The IL-33 protein is produced mostly in the nervous system but patients with Alzheimer’s had less IL-33 than people without the condition, he said. The study, published today in Proceedings of the National Academy of Sciences USA (PNAS), also found the IL-33 curbed the inflammation in the brain tissue, which has been shown previously to increase plaque and tangle formation.

alzheimer's brain scan

alzheimer’s brain scan (image BBC)

IL-33 is made in the body and the highest concentrations are found in the brain and the spinal cord. Those with Alzheimer’s have depressed levels. Alzheimer’s disease is widely believed to be driven by the production and deposition of the β-amyloid peptide (Aβ). The IL-33 protein is thought to activate the body’s immune system which in turn attacks the β-amyloid which causes the characteristic Alzheimer’s plaque.


 

 

UK MPs vote for the duty to suffer and reject the right to die

September 12, 2015

We live longer but – as a recent study suggested – have longer periods of disabling conditions at the end of life. It was suggested that – on average – our increase in longevity meant that we also had an increasing period of “vegetable-like living” and that this period was of the order of 10 years. Life expectancy is increasing faster than “healthy life expectancy”.

Science Daily: Global life expectancy at birth for both sexes rose by 6.2 years (from 65.3 in 1990 to 71.5 in 2013), while healthy life expectancy, or HALE, at birth rose by 5.4 years (from 56.9 in 1990 to 62.3 in 2013).

That is 9.2 years of “unhealthy life” in a total of 71.5 years (12%). It would seem that each increase in life expectancy consists of about 90% of that increase being “healthy”.

But UK MPs believe the elderly have a duty to suffer. Virtually every organised religion lobbied against the bill to allow assisted dying and the bill was duly quashed yesterday. Yet about 80% of the UK population support such a bill. Perhaps this bill did not have enough safeguards but that was not the reason the bill was rejected. The real reason, I think, is the puritanical view of suffering being a duty – especially when it is the suffering of others.

There is no parliament in the world where the over-70s are not grossly under-represented. There is something illogical when medical assistance is available to terminate a foetus – with no consent by the foetus – but medical assistance is denied to people who are suffering and who, not merely consent, but wish to terminate their suffering.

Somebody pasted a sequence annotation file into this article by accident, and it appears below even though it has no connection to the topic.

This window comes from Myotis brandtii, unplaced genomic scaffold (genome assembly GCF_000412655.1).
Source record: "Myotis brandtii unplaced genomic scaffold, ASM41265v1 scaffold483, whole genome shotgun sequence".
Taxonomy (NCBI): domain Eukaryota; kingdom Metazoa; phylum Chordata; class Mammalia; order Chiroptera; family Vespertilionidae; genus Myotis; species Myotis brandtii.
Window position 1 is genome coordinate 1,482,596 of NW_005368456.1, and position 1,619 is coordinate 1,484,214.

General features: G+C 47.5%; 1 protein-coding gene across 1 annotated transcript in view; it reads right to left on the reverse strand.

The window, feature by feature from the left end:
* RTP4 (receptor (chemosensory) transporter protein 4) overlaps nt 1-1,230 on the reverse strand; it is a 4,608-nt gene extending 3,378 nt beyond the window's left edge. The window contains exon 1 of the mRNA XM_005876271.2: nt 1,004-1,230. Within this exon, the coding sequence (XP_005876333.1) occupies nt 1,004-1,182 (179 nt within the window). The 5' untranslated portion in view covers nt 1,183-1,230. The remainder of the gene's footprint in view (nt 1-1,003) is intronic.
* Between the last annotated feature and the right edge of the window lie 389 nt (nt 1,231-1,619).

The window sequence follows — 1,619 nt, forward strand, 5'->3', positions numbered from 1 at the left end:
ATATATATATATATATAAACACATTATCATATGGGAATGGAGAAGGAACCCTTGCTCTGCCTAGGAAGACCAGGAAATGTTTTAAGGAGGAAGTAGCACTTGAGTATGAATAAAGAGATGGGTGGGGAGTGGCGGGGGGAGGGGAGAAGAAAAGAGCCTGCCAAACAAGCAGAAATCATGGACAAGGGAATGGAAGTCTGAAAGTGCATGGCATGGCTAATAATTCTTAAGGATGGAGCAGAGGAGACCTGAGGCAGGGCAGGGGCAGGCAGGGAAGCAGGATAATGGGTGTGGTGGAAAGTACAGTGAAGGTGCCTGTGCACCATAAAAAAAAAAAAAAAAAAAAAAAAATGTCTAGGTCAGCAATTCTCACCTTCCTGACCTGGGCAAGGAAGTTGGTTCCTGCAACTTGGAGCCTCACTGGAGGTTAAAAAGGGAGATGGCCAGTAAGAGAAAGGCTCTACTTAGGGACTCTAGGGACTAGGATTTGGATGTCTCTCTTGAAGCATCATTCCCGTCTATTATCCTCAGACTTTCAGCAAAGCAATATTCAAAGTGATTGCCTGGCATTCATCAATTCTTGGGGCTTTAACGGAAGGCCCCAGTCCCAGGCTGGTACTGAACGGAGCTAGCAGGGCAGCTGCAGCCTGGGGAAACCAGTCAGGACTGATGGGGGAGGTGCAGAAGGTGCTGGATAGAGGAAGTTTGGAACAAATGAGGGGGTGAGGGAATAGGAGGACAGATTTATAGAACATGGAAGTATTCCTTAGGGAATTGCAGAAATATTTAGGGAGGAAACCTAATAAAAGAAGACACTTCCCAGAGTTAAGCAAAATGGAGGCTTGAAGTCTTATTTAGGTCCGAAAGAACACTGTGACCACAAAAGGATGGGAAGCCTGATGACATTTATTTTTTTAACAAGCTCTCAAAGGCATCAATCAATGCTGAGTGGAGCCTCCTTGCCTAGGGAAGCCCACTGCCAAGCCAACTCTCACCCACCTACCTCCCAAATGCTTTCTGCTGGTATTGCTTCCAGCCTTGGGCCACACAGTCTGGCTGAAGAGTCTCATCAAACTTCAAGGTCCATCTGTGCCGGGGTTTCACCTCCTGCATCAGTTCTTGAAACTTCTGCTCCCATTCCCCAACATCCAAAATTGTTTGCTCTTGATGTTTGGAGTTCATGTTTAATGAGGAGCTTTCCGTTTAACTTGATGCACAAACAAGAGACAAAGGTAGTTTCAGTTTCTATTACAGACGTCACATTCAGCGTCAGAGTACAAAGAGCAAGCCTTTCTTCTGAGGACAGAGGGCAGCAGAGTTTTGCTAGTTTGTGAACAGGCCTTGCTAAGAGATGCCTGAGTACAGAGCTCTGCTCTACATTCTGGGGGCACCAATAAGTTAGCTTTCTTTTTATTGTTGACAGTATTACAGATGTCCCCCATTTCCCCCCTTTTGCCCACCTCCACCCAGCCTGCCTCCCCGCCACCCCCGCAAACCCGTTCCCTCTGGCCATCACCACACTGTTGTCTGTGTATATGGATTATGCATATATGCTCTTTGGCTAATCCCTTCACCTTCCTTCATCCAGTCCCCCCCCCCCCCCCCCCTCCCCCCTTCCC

Perhaps it is the views of the sufferers which should come into play?

BBC: 

MPs have rejected plans for a right to die in England and Wales in their first vote on the issue in almost 20 years.

In a free vote in the Commons, 118 MPs were in favour and 330 against plans to allow some terminally ill adults to end their lives with medical supervision.

In a passionate debate, some argued the plans allowed a “dignified and peaceful death” while others said they were “totally unacceptable”.

Pro-assisted dying campaigners said the result showed MPs were out of touch.

Under the proposals, people with fewer than six months to live could have been prescribed a lethal dose of drugs, which they had to be able to take themselves. Two doctors and a High Court judge would have needed to approve each case.

Dr Peter Saunders, campaign director of Care Not Killing, welcomed the rejection of the legislation, saying the current law existed to protect those who were sick, elderly, depressed or disabled.

He said: “It protects those who have no voice against exploitation and coercion, it acts as a powerful deterrent to would-be abusers and does not need changing.”

But Sarah Wootton, the chief executive of Dignity in Dying, said it was an “outrage” that MPs had gone against the views of the majority of the public who supported the bill.

But this will come. Currently life expectancy increases by about 2 -3 months  every year. By 2100 most people will be living to over 100 years. More than half will not suffer significant degradation for any lengthy periods at the end of their lives. But up to half will – unless they have the option to choose.